So called because of the hole in the middle.

Originally made a a candy for children, which if swallowed whole would still allow breathing, via the hole, if it got caught in the child's throat.

Also a cheap remedy for a diabetic's low blood sugar condition.

Candy maker Clarence Crane, wanting to branch out from chocolates, saw a pill machine being used to make round pills in 1912. Since most available mint candies at the time were square, round mints were a novelty, and a hole could be punched in the middle to make them even more different-looking. The name came from the resemblance of the candies to the doughnut-shaped life preservers used on ships when a person had fallen overboard.

But despite their origin as mints and the (now-deleted) writeups focusing on those flavors, Life Savers now come in about 25 flavors. The most common (at least everywhere I've lived) is the Five Flavor pack (orange, pineapple, cherry, lemon and lime); packages are also available of "Five Tangy Flavors," "Tropical Fruits," "Wild Sour Berries," "Butter Rum," "Wild Cherry," "Hot Cin-O-Mon," "Chill-O-Mints," "Wint-O-Green," "Pep-O-Mint," "Cryst-O-Mint," and "Spear-O-Mint." Apparently it's only the "Wint-O-Green" that spark when crunched in the teeth.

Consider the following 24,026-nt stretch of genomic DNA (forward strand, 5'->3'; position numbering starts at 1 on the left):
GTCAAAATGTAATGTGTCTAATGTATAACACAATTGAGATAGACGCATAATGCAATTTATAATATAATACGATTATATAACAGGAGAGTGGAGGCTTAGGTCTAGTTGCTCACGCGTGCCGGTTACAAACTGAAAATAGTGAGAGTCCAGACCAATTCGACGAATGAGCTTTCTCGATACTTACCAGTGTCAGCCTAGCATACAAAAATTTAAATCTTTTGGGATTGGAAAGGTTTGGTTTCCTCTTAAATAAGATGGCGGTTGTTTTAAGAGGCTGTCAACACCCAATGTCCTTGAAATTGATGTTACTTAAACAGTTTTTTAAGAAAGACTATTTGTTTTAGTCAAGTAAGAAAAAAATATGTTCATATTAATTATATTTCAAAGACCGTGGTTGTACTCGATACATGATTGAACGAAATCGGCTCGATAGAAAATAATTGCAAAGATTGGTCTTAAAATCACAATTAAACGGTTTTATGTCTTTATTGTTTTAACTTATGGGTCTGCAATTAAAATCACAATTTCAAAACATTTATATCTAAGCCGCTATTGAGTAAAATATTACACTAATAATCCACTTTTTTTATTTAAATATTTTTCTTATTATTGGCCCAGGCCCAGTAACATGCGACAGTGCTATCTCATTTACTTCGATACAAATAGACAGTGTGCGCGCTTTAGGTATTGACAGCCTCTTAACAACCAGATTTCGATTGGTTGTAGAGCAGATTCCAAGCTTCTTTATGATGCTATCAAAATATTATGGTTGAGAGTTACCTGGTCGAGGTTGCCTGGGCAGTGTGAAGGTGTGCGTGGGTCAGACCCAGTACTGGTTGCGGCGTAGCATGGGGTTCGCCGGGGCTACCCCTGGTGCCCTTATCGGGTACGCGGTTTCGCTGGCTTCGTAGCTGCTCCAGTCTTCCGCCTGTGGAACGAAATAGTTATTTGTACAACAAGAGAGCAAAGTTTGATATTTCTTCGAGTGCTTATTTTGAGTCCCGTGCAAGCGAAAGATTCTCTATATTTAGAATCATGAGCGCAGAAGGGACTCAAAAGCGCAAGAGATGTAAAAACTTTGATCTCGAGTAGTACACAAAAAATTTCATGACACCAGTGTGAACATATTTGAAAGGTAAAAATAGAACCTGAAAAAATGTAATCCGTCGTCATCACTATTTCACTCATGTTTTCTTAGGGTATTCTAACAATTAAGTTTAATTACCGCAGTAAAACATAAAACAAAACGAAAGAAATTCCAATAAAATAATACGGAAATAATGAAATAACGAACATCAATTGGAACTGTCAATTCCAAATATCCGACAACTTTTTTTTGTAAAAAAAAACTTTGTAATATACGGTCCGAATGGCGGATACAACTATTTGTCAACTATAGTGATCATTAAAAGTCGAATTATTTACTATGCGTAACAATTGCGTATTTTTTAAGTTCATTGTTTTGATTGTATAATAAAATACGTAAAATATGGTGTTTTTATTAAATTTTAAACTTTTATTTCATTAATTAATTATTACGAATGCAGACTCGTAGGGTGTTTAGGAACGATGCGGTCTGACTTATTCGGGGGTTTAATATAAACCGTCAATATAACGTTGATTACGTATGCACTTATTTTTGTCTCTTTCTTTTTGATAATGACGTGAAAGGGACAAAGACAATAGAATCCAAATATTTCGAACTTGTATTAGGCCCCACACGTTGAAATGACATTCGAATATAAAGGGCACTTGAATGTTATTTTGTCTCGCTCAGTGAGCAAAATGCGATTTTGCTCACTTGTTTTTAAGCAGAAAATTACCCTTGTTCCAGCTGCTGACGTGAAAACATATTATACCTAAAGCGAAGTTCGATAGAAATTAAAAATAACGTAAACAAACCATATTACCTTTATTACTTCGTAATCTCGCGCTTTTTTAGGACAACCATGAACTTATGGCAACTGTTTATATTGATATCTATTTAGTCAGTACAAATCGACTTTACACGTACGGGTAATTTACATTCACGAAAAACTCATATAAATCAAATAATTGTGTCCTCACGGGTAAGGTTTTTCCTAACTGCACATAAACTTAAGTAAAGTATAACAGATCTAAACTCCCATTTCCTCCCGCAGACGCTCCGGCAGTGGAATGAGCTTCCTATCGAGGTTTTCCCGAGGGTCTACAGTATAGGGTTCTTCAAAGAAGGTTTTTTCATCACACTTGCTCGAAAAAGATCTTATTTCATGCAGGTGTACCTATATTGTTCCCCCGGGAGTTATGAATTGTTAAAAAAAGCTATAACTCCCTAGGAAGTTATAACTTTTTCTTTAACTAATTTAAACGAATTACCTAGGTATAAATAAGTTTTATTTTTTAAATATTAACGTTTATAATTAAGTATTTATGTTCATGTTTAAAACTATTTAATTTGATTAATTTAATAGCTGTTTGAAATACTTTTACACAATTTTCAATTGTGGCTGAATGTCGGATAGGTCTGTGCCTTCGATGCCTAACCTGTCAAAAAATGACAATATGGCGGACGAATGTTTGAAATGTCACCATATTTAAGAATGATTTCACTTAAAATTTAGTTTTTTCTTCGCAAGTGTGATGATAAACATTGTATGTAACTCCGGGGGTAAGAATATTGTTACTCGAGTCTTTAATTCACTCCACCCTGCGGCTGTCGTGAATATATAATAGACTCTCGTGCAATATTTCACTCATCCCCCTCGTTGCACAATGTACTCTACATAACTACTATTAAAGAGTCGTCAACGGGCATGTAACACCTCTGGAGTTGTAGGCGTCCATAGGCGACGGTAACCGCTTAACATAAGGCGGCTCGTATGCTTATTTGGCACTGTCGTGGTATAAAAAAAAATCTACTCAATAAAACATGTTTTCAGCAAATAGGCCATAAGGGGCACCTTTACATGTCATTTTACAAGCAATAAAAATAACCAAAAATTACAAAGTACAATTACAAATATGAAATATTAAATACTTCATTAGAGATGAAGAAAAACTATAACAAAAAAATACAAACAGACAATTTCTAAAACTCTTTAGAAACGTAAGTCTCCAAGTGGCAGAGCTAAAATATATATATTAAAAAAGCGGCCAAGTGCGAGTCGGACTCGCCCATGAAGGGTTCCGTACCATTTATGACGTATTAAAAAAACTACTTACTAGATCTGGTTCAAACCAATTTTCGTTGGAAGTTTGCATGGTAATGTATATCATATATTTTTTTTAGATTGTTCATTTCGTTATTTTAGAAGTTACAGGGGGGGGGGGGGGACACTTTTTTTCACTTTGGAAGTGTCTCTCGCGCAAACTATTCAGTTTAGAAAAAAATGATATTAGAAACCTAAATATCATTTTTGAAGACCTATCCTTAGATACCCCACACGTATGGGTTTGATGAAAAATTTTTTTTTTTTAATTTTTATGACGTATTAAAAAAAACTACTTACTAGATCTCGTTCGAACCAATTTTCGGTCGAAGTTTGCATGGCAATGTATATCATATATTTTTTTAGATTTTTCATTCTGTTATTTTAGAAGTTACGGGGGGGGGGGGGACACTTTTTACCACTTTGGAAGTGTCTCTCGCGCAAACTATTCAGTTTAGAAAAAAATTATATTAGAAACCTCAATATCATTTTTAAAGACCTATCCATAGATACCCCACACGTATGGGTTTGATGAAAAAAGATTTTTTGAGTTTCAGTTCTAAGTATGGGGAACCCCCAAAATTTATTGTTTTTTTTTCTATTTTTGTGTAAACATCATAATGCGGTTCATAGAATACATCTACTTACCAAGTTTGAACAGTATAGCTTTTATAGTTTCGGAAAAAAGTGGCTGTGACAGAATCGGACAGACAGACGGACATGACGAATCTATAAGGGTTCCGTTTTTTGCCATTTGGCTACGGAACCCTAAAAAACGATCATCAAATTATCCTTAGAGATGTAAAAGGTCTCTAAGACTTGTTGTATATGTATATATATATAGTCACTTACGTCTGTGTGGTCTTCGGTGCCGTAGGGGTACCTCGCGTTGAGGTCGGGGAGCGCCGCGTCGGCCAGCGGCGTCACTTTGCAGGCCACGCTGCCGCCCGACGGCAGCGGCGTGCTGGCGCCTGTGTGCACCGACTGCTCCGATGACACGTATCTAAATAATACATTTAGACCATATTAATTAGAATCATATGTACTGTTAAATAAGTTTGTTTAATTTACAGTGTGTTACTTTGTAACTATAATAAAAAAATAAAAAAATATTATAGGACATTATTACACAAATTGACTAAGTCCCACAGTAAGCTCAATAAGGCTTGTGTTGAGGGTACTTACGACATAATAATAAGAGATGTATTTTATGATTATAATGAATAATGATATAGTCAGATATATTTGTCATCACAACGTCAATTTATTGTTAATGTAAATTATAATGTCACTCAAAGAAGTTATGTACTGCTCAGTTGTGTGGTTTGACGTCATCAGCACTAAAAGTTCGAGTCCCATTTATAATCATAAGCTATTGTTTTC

Sources: http://www.ideafinder.com/history/inventions/story005.htm and http://www.candystand.com/LifeSavers/

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